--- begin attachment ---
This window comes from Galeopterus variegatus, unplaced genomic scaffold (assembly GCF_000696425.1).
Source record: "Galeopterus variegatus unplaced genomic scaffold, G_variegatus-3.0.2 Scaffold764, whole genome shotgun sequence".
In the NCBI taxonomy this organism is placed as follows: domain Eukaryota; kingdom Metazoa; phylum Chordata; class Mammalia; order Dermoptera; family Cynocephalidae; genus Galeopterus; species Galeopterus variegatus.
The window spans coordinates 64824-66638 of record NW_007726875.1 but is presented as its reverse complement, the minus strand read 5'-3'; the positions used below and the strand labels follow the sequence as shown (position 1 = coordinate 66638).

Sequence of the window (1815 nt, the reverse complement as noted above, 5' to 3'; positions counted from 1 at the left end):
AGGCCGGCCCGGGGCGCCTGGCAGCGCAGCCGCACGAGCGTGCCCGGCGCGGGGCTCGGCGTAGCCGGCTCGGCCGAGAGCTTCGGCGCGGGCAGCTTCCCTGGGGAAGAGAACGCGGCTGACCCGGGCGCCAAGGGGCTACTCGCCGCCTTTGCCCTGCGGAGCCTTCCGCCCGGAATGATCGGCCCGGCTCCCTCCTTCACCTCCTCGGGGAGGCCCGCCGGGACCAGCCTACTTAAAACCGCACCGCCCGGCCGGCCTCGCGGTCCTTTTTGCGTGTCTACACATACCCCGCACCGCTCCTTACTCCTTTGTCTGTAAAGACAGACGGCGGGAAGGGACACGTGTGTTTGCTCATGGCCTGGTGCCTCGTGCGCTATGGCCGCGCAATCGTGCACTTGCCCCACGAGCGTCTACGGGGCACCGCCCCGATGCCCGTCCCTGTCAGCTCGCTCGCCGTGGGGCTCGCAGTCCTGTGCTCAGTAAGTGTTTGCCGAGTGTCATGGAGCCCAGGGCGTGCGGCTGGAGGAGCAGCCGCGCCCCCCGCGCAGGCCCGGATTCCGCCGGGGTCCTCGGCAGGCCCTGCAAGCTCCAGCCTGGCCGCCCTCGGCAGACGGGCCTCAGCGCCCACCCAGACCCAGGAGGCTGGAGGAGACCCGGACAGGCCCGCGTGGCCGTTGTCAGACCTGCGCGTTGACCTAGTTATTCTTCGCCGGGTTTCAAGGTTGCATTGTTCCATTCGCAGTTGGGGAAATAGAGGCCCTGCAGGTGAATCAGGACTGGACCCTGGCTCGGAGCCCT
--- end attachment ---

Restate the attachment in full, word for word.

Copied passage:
This window comes from Galeopterus variegatus, unplaced genomic scaffold (assembly GCF_000696425.1).
Source record: "Galeopterus variegatus unplaced genomic scaffold, G_variegatus-3.0.2 Scaffold764, whole genome shotgun sequence".
In the NCBI taxonomy this organism is placed as follows: domain Eukaryota; kingdom Metazoa; phylum Chordata; class Mammalia; order Dermoptera; family Cynocephalidae; genus Galeopterus; species Galeopterus variegatus.
The window spans coordinates 64824-66638 of record NW_007726875.1 but is presented as its reverse complement, the minus strand read 5'-3'; the positions used below and the strand labels follow the sequence as shown (position 1 = coordinate 66638).

Sequence of the window (1815 nt, the reverse complement as noted above, 5' to 3'; positions counted from 1 at the left end):
AGGCCGGCCCGGGGCGCCTGGCAGCGCAGCCGCACGAGCGTGCCCGGCGCGGGGCTCGGCGTAGCCGGCTCGGCCGAGAGCTTCGGCGCGGGCAGCTTCCCTGGGGAAGAGAACGCGGCTGACCCGGGCGCCAAGGGGCTACTCGCCGCCTTTGCCCTGCGGAGCCTTCCGCCCGGAATGATCGGCCCGGCTCCCTCCTTCACCTCCTCGGGGAGGCCCGCCGGGACCAGCCTACTTAAAACCGCACCGCCCGGCCGGCCTCGCGGTCCTTTTTGCGTGTCTACACATACCCCGCACCGCTCCTTACTCCTTTGTCTGTAAAGACAGACGGCGGGAAGGGACACGTGTGTTTGCTCATGGCCTGGTGCCTCGTGCGCTATGGCCGCGCAATCGTGCACTTGCCCCACGAGCGTCTACGGGGCACCGCCCCGATGCCCGTCCCTGTCAGCTCGCTCGCCGTGGGGCTCGCAGTCCTGTGCTCAGTAAGTGTTTGCCGAGTGTCATGGAGCCCAGGGCGTGCGGCTGGAGGAGCAGCCGCGCCCCCCGCGCAGGCCCGGATTCCGCCGGGGTCCTCGGCAGGCCCTGCAAGCTCCAGCCTGGCCGCCCTCGGCAGACGGGCCTCAGCGCCCACCCAGACCCAGGAGGCTGGAGGAGACCCGGACAGGCCCGCGTGGCCGTTGTCAGACCTGCGCGTTGACCTAGTTATTCTTCGCCGGGTTTCAAGGTTGCATTGTTCCATTCGCAGTTGGGGAAATAGAGGCCCTGCAGGTGAATCAGGACTGGACCCTGGCTCGGAGCCCT